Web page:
June 23, 2001
June 23, 2001--
Brentwood drug developer targets $650 million anti-anthrax market
Virtual Drug Development awaits approval of $23 million grant
by Alexei Smirnov
Dr. Stephen Porter
Friday, 6/22/2001 11:18 am -
A Brentwood biotechnology firm awaiting a $23 million federal
research grant expects to finish developing an anthrax antidote
that could have a potential market of as much as $650 million.
Virtual Drug Development
Inc. (VDDI), a closely held company that harnesses the talents
of a global network of scientists, recently acquired rights to
an antibiotic under development at University of Alabama-Birmingham
(UAB). The treatment, if successful, will allow combat soldiers
to take pills during periods of possible exposure to the highly
infectious and lethal bacteria. Now soldiers must be vaccinated
months in advance of possible exposures.
has a $150 million market for U.S. military use and another half
a billion dollars from friendly nations in Europe and elsewhere,"
Dr. Stephen Porter, a former executive with Therapeutic Antibodies
and president and chief executive of VDDI, told NashvillePost.com.
Anthrax is one of
the most deadly chemical agents used in weapons of mass destruction.
A small aerosol can of the colorless, odorless agent is capable
of killing 200,000 people in 48 hours.
The anthrax antibiotic
is being developed at UAB's Center for Biophysical Sciences and
Engineering. Originally conceived by a NASA scientist under a
$6 million Defense Advanced Research Projects Agency (DARPA) grant,
the treatment could be on the market in 36 months if the larger
grant is approved. A grant request has been submitted to the U.S.
Department of Defense and could be approved during the fall budget
hearings, Dr. Porter said.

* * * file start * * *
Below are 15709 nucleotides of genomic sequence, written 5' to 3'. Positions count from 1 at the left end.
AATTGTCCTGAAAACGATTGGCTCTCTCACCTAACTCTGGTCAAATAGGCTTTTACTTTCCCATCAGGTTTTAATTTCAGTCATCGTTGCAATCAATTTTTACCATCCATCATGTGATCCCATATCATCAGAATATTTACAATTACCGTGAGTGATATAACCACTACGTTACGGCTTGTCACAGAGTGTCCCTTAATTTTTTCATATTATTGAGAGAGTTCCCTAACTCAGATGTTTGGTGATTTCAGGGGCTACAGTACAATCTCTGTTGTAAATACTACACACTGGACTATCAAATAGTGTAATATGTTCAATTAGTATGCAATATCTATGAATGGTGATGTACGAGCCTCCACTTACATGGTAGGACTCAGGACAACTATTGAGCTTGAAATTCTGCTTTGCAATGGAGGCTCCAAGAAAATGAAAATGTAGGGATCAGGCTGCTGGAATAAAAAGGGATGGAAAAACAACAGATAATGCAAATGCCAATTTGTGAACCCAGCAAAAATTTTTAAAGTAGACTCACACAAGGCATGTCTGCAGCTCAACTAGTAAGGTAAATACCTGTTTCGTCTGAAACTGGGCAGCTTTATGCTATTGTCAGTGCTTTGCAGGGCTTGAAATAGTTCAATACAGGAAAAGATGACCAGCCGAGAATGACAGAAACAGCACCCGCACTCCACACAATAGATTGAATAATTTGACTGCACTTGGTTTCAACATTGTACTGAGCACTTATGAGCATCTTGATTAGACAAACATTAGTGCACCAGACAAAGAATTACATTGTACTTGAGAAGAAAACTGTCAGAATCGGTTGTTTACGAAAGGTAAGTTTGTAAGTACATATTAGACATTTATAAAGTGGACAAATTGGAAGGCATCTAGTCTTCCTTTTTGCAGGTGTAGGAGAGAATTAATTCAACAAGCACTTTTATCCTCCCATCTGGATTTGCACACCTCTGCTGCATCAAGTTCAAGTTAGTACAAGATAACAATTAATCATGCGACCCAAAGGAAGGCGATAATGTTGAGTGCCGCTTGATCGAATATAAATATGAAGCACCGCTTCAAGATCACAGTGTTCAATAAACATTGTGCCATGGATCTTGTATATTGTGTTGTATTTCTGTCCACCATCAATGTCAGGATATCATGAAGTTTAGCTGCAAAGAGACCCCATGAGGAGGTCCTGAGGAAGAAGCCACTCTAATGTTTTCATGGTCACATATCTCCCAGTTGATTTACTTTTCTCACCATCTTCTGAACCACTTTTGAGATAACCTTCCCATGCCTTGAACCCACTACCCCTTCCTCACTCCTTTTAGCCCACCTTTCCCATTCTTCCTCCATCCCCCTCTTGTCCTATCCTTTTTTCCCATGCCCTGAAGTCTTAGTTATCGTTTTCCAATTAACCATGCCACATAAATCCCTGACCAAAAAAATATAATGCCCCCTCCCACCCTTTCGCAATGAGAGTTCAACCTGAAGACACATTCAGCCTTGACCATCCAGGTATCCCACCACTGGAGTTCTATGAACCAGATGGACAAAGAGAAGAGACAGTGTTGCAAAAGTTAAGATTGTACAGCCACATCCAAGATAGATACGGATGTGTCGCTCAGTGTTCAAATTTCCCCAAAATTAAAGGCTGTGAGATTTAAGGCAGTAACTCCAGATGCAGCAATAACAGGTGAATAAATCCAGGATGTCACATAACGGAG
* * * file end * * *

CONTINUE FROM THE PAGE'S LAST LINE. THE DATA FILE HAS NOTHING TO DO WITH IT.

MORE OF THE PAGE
The $23 million grant
would underwrite the cost of developing "small molecule treatment,"
pre-clinical studies, Food & Drug Administration filings,
and human trials.
The agreement between
VDDI and UAB calls for UAB's laboratory to continue research on
the treatment; in return UAB retains up to four percent of the
gross sales of licensed products sold by VDDI and has a combined
15% equity position with VDDI as part of the license. UAB also
will receive up to $600,000 in the first year of the Department
of Defense grant.
Israel and Japan already
have expressed interest in buying the antibiotic when it is available,
Dr. Porter said. The treatment is sought after because so-called
"rogue nations" -- such as North Korea, Iraq, and Iran
-- are thought to be bioengineering strains of anthrax that will
render the existing anthrax treatment ineffective. Dr. Porter,
who holds a doctorate in pharmacy from the University of Michigan,
expects the antibiotic to be more resistant to other strains of
the chemical agent.
Virtual Drug Development
maintains offices on Franklin Road in Brentwood and in Research
Triangle Park, N.C. Among its board members is Douglas Altenbern,
who in the early 1980s led Endata Inc., merged it with First Financial
Management, and more recently created Argosy Network Corp. and
Pay Systems of America.
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